Interview: Novelist Shin Kyung-sook (Part 1 of 2)

Shin, at the checkout line, perusing Maslin's review of her novel, Please Look After Mom

I met with Shin Kyung-sook (a.k.a. Kyung-sook Shin) in the Upper West Side on March 30th, on the day Janet Maslin’s review of her novel Please Look After Mom appeared in the New York Times. We took a short trip to a nearby supermarket to pick up a copy of the paper and sat down to talk in Lincoln Center Plaza’s Avery Fisher Hall. We discussed, among other things, the U.S.-response to the release of PLAM, writer’s block, her self-understanding as an author, and the differences between the short story and the novel.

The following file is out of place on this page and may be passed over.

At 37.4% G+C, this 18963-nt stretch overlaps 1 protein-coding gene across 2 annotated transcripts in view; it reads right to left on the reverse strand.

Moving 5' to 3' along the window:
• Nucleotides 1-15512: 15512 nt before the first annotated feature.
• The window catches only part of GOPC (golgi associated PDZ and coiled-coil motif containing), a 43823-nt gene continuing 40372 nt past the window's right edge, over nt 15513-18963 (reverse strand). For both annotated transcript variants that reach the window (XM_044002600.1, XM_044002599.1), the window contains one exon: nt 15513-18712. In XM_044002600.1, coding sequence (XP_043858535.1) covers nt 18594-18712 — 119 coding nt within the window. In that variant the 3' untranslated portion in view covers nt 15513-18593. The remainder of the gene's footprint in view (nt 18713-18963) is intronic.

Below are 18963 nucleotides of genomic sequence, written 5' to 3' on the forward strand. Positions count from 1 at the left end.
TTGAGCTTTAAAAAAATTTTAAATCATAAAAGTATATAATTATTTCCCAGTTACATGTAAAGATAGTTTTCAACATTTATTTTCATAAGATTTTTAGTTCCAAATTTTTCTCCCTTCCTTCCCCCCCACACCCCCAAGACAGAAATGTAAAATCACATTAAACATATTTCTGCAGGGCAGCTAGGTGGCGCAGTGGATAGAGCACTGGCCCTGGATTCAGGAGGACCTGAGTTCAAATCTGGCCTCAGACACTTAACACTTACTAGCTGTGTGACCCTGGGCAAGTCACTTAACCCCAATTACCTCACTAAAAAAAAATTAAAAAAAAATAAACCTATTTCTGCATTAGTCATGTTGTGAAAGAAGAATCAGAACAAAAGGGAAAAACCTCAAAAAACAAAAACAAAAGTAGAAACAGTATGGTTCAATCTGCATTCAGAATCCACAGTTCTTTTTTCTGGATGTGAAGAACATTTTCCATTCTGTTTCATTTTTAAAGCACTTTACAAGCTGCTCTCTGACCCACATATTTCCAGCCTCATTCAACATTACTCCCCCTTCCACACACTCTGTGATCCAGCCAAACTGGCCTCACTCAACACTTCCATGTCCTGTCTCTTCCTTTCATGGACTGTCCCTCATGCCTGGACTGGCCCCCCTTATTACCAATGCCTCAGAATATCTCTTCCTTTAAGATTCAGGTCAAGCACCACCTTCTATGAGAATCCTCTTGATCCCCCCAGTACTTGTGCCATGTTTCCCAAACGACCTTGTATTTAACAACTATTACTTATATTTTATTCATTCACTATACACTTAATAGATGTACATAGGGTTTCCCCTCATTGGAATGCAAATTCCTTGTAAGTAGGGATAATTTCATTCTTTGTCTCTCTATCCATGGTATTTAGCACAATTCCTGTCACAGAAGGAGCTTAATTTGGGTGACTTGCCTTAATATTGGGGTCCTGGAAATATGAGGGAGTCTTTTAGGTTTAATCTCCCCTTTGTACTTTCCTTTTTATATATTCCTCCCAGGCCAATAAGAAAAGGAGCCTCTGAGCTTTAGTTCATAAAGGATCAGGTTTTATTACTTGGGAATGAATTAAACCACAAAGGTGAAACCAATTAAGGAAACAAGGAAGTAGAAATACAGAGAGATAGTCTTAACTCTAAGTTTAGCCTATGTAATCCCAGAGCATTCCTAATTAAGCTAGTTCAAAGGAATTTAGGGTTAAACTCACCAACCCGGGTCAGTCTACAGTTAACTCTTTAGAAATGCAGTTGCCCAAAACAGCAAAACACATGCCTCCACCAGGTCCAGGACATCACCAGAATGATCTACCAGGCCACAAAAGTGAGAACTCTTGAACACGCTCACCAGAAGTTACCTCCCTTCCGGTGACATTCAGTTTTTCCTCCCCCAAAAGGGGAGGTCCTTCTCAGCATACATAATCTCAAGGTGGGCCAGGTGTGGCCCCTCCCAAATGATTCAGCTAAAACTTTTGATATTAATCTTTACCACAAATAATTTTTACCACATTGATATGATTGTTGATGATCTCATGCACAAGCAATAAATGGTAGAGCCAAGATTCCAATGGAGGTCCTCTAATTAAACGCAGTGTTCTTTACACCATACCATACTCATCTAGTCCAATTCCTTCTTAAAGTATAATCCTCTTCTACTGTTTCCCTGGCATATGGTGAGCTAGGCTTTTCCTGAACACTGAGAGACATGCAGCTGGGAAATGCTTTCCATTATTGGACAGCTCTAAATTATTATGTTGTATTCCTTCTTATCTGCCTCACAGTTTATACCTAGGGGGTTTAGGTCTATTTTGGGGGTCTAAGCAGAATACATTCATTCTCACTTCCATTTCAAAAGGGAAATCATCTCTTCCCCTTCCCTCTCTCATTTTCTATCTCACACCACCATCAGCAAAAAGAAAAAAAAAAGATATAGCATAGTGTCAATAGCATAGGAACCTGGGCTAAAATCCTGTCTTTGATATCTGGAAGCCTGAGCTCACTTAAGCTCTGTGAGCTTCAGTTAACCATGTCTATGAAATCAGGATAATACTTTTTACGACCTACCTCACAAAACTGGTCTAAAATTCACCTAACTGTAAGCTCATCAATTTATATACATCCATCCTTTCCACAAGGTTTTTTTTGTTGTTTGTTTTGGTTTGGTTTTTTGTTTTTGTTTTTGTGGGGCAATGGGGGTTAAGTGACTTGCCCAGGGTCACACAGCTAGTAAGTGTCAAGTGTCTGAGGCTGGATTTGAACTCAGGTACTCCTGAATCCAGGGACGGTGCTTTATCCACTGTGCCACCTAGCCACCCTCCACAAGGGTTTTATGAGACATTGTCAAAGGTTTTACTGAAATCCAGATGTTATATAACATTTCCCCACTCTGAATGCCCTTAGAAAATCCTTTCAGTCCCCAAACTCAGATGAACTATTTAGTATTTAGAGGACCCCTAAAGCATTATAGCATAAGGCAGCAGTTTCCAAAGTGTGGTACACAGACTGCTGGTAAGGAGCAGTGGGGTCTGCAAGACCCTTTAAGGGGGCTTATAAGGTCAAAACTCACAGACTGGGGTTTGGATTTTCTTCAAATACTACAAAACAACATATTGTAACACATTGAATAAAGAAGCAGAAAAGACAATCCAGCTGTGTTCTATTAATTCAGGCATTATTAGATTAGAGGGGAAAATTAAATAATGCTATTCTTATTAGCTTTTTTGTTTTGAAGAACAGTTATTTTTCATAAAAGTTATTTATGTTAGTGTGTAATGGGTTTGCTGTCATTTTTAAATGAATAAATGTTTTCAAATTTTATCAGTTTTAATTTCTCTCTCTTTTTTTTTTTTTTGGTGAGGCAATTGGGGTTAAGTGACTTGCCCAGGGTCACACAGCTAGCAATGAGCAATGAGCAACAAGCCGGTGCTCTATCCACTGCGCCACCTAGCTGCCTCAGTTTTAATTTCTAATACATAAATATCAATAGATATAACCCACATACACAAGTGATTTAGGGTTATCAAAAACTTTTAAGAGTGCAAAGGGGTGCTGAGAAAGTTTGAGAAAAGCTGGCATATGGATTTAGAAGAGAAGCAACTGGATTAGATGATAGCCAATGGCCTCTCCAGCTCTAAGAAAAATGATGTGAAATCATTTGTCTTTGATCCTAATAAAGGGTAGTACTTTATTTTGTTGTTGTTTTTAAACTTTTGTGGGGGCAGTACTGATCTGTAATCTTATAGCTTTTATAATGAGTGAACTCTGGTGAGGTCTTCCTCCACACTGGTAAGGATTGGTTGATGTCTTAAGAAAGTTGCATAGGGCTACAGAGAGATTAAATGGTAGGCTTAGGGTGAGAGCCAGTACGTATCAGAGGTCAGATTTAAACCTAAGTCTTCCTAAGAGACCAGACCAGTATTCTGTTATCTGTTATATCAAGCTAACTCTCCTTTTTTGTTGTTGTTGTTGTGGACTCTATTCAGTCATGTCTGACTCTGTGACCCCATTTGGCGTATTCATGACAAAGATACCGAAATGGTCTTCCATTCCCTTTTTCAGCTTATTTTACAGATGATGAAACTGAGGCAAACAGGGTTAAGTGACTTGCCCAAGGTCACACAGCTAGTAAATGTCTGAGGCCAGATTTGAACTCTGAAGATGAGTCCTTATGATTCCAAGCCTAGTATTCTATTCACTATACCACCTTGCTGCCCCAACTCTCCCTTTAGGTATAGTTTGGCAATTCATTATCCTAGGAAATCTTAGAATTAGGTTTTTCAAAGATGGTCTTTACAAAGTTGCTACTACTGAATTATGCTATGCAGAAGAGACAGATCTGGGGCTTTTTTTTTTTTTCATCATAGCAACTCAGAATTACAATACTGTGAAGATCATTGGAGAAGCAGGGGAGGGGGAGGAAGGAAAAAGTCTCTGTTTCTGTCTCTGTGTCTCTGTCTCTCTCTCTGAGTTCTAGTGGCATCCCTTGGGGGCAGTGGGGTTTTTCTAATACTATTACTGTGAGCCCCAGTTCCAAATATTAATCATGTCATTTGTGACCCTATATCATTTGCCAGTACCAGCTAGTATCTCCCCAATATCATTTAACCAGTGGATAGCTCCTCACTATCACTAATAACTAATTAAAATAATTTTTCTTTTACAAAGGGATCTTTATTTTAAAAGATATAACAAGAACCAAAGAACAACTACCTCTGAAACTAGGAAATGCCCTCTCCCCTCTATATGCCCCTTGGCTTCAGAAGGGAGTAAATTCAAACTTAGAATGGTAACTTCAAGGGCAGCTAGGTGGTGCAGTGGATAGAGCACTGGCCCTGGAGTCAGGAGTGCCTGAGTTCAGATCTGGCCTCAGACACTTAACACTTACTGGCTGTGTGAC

Last week, Shin’s novel hit New York Times Bestseller #14. It is by far the most commercially successful novel of Korean-language origin in the United States. 

PART 1

SOV: How would you describe your novel to someone who has never heard of it?

KS: It’s about Mom. It’s about what happens when Mom goes missing, and how the children — now adults — go looking for her. That’s the simplest way to describe it. “Mom” is someone you can count on to always be there for you, and the novel explores the mental and emotional state of the family members when she disappears. Continue reading